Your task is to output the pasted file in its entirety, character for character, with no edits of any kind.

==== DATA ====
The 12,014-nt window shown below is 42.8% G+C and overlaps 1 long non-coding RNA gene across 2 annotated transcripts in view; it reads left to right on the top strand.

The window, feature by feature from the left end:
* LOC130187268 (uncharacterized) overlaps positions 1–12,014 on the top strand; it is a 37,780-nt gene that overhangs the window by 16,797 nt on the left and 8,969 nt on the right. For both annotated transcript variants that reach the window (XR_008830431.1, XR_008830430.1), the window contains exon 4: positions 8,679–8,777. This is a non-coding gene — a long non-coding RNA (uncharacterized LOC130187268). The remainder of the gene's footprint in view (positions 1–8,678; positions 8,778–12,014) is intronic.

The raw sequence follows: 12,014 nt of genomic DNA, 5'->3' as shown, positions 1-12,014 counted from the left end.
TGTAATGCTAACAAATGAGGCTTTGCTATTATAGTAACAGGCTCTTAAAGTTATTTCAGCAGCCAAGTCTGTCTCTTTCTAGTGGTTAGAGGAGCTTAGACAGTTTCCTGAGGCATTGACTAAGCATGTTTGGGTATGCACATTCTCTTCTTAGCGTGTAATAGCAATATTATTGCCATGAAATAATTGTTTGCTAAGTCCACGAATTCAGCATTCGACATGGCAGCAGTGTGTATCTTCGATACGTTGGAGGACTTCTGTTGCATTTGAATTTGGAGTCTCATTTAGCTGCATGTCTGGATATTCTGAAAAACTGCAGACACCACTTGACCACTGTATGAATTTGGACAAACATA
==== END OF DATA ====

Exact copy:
The 12,014-nt window shown below is 42.8% G+C and overlaps 1 long non-coding RNA gene across 2 annotated transcripts in view; it reads left to right on the top strand.

The window, feature by feature from the left end:
* LOC130187268 (uncharacterized) overlaps positions 1–12,014 on the top strand; it is a 37,780-nt gene that overhangs the window by 16,797 nt on the left and 8,969 nt on the right. For both annotated transcript variants that reach the window (XR_008830431.1, XR_008830430.1), the window contains exon 4: positions 8,679–8,777. This is a non-coding gene — a long non-coding RNA (uncharacterized LOC130187268). The remainder of the gene's footprint in view (positions 1–8,678; positions 8,778–12,014) is intronic.

The raw sequence follows: 12,014 nt of genomic DNA, 5'->3' as shown, positions 1-12,014 counted from the left end.
TGTAATGCTAACAAATGAGGCTTTGCTATTATAGTAACAGGCTCTTAAAGTTATTTCAGCAGCCAAGTCTGTCTCTTTCTAGTGGTTAGAGGAGCTTAGACAGTTTCCTGAGGCATTGACTAAGCATGTTTGGGTATGCACATTCTCTTCTTAGCGTGTAATAGCAATATTATTGCCATGAAATAATTGTTTGCTAAGTCCACGAATTCAGCATTCGACATGGCAGCAGTGTGTATCTTCGATACGTTGGAGGACTTCTGTTGCATTTGAATTTGGAGTCTCATTTAGCTGCATGTCTGGATATTCTGAAAAACTGCAGACACCACTTGACCACTGTATGAATTTGGACAAACATA